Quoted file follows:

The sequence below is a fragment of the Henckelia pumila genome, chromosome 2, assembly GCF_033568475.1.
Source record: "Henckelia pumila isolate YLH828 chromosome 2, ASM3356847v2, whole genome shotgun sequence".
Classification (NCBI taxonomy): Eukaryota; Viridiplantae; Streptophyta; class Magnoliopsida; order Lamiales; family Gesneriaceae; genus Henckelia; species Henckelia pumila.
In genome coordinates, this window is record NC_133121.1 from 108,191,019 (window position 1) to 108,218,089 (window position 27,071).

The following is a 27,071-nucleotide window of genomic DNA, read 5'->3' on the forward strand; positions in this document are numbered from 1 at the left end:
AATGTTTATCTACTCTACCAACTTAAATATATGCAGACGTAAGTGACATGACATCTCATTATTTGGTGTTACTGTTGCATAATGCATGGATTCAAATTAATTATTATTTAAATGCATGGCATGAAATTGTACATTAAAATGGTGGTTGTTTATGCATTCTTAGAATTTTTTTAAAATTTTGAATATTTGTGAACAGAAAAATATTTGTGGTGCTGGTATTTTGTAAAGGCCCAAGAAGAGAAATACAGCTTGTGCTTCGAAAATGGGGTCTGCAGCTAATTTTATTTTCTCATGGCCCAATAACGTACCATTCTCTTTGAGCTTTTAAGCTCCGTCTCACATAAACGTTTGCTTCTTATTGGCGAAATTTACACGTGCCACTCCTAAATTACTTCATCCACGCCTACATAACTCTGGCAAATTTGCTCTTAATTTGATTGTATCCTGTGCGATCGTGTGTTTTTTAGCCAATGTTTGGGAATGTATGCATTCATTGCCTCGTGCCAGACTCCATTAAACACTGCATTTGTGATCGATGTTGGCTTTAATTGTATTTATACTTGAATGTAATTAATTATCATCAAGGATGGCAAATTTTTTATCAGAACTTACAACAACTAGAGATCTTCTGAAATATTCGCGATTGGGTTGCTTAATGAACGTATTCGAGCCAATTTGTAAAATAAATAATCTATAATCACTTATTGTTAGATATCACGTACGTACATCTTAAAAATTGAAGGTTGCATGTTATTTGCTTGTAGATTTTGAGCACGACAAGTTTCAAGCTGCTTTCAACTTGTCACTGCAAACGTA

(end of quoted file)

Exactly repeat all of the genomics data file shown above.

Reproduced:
The sequence below is a fragment of the Henckelia pumila genome, chromosome 2, assembly GCF_033568475.1.
Source record: "Henckelia pumila isolate YLH828 chromosome 2, ASM3356847v2, whole genome shotgun sequence".
Classification (NCBI taxonomy): Eukaryota; Viridiplantae; Streptophyta; class Magnoliopsida; order Lamiales; family Gesneriaceae; genus Henckelia; species Henckelia pumila.
In genome coordinates, this window is record NC_133121.1 from 108,191,019 (window position 1) to 108,218,089 (window position 27,071).

The following is a 27,071-nucleotide window of genomic DNA, read 5'->3' on the forward strand; positions in this document are numbered from 1 at the left end:
AATGTTTATCTACTCTACCAACTTAAATATATGCAGACGTAAGTGACATGACATCTCATTATTTGGTGTTACTGTTGCATAATGCATGGATTCAAATTAATTATTATTTAAATGCATGGCATGAAATTGTACATTAAAATGGTGGTTGTTTATGCATTCTTAGAATTTTTTTAAAATTTTGAATATTTGTGAACAGAAAAATATTTGTGGTGCTGGTATTTTGTAAAGGCCCAAGAAGAGAAATACAGCTTGTGCTTCGAAAATGGGGTCTGCAGCTAATTTTATTTTCTCATGGCCCAATAACGTACCATTCTCTTTGAGCTTTTAAGCTCCGTCTCACATAAACGTTTGCTTCTTATTGGCGAAATTTACACGTGCCACTCCTAAATTACTTCATCCACGCCTACATAACTCTGGCAAATTTGCTCTTAATTTGATTGTATCCTGTGCGATCGTGTGTTTTTTAGCCAATGTTTGGGAATGTATGCATTCATTGCCTCGTGCCAGACTCCATTAAACACTGCATTTGTGATCGATGTTGGCTTTAATTGTATTTATACTTGAATGTAATTAATTATCATCAAGGATGGCAAATTTTTTATCAGAACTTACAACAACTAGAGATCTTCTGAAATATTCGCGATTGGGTTGCTTAATGAACGTATTCGAGCCAATTTGTAAAATAAATAATCTATAATCACTTATTGTTAGATATCACGTACGTACATCTTAAAAATTGAAGGTTGCATGTTATTTGCTTGTAGATTTTGAGCACGACAAGTTTCAAGCTGCTTTCAACTTGTCACTGCAAACGTA